"First, tell me sahib, is this dabba really magical?"
You chuckle again, seeing the boy's innocence, but you don't want to disappoint him. So you nod your head and ask him to wish for the thing he wants.
"Sahib, can you tell your dabba to give me a packet of Dairy Milk? I always wanted to eat one, a whole packet by myself. Please, Sahib."
You swirl your hand in the figure of eight and utter the magical word 'Abracadabra.' You move your fingers around the suitcase and unlock it. Sluggishly, you take out a small tiny packet of Dairy Milk and give it to the boy. Seeing his wish become fulfilled, your heart fills with contentment.
"You know what Sahib…," he continues. “My amma is so clever. She always comes up with dozens of excuses and never buys me a single packet. And when we reach home, to brighten up my mood, she always cooks my favorite food, aloo paratha. And then I give my amma a big, tight hug. Even though I don't get my Dairy Milk, I know I always get my amma's paratha, and nothing can replace the love she pours into them. It's my favourite."
As soon as the boy finishes eating, you ask him again.
"Do you want to wish for anything else, pichhi?"
"See Sahib, my mother always tells me to be generous to people. I never thought today would be the day I'd be eating my favorite chocolate. But every good thing comes with a price. I could've wished for something else. Instead of a good, chocolatey delight, I could have wished for a packet of flour or a kilo of potatoes. That way I could've put a smile on my amma's face and have gotten myself a plate of delicious parathas. But I chose the chocolate instead. And the only thing I can do now is to go straight to my home and give my amma a warm hug and kiss her on her cheeks, and tell her how much her son loves her."
His words hit you deep to your core, making you realise the essence of love. The only reason you had come to the station was because you wanted to go somewhere distant, away from your miserable being. So you had brought your belongings with you in your trunk, thinking you'd catch the train and go far away. But you find it very hard to let go of your selfish being. You don't dare take your life; instead, you buy a ticket to a faraway destination. But as you reflect the boy’s words, you start missing your family and mostly yourself. Bursting into tears, you ask him his name.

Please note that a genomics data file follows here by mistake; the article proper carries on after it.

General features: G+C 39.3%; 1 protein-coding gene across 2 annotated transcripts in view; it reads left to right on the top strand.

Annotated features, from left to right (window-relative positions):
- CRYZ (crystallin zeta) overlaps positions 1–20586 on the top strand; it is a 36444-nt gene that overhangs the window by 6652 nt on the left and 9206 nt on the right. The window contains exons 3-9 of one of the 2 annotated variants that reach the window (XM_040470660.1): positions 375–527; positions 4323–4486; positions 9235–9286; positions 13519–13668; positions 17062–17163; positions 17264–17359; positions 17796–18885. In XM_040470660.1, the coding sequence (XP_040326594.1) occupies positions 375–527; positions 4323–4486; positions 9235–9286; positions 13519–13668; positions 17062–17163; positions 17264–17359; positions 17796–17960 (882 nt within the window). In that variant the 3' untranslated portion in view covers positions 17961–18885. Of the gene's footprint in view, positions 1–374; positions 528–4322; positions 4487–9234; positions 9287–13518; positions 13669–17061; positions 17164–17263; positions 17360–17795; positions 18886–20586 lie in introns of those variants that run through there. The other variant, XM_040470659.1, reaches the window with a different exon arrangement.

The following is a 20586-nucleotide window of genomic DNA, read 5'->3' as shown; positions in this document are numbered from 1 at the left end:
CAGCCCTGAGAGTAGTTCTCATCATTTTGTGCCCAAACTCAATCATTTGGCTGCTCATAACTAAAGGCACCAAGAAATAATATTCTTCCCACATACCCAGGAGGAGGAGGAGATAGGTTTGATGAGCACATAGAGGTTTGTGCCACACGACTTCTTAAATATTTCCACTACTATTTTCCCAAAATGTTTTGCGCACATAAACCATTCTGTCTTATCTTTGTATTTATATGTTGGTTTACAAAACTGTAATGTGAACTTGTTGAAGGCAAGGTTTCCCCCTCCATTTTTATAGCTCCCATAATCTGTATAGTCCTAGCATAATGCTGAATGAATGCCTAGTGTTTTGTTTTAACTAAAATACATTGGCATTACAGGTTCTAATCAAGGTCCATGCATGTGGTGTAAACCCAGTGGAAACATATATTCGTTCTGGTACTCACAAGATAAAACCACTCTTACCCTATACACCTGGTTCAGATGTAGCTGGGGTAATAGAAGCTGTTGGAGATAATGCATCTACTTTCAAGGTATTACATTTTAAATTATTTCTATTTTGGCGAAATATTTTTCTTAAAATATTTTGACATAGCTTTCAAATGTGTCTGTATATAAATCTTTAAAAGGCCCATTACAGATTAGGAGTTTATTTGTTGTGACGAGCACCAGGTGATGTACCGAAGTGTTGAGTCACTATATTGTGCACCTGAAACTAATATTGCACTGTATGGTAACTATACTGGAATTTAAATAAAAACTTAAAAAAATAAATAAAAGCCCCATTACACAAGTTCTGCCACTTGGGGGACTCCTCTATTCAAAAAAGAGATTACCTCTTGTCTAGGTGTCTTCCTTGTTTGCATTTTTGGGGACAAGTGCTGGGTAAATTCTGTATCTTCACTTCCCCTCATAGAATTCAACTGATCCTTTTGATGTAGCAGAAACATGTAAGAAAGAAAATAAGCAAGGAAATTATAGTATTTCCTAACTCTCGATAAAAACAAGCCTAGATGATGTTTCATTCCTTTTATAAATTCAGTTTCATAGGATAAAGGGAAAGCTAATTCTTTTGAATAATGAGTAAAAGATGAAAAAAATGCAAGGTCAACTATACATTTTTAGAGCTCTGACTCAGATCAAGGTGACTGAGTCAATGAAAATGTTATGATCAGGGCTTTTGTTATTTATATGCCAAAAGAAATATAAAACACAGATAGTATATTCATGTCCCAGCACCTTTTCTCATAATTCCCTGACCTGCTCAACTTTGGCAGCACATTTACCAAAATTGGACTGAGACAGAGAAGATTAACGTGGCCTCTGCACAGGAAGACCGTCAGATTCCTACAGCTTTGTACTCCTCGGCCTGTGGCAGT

"Saleem… Saleem Mukhtar," the boy answers and saunters out of the station.
The train finally arrives. You take out the ticket from your pocket and rip it in two and see the station fill with eager passengers jumping out of the train. You pick up your suitcase and ask the chaiwallah for another cup of cardamom tea. Seeing your startled face, he asks you.
"Having a rough day, janab (sir)?"
"Kind of…," you continue. “I met a young boy just a moment ago. And we had a little chit-chat…”
Giving a sigh you say, “I am just moved by his warm words."
"Did you happen to ask his name?" questions the chaiwallah.
"Yes. He said his name was Saleem Mukhtar."
The chaiwallah raises his eyebrows in complete awe and disbelief. With his eyes wide open, he asks you again.
"You said Saleem Mukhtar, right?"
"Yeah, I am absolutely sure."
"Impossible janab! I knew the boy. His mother, Soliha, used to own a small dhaba near platform two. She used to make such delicious aloo parathas. I used to eat there a lot. Unfortunately, they met with an accident a month ago and got run over by the train. You must be joking, janab!"
The chaiwallah hands you the teacup as you become stone-cold, not able to soothe yourself from the warmth of your hot tea.